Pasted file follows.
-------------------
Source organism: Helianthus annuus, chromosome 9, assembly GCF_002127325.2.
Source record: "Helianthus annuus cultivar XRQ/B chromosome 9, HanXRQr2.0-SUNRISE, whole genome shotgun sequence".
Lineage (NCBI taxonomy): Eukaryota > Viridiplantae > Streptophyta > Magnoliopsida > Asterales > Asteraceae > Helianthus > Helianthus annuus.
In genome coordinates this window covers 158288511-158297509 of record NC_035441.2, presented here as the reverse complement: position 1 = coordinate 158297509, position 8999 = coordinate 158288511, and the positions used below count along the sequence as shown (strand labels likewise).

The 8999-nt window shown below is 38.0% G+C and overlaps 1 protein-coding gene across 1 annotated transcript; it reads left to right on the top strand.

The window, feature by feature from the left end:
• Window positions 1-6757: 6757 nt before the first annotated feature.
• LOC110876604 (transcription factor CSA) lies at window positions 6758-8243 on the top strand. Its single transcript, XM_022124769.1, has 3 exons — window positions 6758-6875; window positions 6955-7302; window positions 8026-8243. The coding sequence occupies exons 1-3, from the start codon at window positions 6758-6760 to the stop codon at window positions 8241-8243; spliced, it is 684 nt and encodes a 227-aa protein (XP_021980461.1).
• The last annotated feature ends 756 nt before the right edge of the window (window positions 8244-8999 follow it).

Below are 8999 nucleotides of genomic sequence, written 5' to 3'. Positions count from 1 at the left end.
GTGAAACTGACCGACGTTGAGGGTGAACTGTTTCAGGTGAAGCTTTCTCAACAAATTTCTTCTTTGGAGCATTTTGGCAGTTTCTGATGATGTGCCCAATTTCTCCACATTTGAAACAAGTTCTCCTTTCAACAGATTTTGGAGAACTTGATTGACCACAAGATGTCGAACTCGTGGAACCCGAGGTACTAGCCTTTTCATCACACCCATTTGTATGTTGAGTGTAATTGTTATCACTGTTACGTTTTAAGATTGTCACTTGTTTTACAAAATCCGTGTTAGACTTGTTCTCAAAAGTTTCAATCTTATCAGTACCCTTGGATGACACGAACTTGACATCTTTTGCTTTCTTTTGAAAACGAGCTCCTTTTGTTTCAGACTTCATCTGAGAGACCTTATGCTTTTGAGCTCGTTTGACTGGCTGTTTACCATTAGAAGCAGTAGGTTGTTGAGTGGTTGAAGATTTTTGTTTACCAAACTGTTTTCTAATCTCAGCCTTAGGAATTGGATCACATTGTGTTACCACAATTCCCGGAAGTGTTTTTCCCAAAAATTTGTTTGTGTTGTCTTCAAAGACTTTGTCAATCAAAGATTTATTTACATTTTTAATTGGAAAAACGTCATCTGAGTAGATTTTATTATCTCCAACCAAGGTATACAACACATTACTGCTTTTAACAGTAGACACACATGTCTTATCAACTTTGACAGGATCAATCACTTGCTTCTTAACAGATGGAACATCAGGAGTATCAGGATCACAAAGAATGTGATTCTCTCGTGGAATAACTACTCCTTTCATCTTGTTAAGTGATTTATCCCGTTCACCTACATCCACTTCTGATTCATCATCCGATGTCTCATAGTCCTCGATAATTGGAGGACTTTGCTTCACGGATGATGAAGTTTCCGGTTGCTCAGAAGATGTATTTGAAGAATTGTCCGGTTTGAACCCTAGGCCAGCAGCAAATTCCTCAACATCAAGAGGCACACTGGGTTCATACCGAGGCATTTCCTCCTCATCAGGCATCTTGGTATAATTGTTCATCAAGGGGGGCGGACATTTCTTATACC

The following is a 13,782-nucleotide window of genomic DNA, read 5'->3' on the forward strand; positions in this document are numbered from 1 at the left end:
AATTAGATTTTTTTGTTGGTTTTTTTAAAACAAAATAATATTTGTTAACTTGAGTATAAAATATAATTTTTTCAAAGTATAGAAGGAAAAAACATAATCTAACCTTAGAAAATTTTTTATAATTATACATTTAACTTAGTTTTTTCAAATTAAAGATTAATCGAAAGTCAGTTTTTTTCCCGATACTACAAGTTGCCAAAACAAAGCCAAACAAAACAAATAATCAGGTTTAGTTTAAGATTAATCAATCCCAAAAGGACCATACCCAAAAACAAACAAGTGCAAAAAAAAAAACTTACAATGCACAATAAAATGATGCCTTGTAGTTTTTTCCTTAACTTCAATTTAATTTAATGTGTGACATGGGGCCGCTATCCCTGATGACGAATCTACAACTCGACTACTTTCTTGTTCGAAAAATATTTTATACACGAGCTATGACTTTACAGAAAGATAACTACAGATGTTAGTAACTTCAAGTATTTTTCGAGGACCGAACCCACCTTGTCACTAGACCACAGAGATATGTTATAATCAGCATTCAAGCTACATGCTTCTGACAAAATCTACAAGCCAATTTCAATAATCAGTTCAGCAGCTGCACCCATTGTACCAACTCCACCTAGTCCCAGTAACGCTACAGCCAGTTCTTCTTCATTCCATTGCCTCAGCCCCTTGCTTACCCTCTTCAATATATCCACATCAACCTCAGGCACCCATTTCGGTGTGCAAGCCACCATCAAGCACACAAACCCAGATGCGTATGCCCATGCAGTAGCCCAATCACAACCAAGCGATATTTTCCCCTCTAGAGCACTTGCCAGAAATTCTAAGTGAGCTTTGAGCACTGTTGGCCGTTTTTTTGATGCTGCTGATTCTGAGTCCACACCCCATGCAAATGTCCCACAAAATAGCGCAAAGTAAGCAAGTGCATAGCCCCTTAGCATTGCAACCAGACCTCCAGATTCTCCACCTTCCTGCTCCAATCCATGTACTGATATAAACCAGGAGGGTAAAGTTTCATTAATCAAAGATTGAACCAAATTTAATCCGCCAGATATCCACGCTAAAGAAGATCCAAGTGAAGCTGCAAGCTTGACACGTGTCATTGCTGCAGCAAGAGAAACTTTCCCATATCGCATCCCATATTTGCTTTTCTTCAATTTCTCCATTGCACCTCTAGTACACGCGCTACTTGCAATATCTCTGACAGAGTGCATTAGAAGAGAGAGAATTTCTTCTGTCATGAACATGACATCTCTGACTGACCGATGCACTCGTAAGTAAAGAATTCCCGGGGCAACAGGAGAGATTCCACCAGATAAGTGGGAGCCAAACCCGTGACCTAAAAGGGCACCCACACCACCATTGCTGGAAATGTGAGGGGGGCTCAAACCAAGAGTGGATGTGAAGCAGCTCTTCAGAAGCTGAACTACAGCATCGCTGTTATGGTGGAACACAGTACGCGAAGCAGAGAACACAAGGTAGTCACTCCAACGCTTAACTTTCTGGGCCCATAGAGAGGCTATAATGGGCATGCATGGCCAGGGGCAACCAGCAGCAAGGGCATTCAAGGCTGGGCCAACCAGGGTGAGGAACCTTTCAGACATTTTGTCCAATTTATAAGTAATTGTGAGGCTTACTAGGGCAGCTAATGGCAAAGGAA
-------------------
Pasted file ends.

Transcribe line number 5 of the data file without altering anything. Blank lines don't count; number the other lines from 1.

The 8999-nt window shown below is 38.0% G+C and overlaps 1 protein-coding gene across 1 annotated transcript; it reads left to right on the top strand.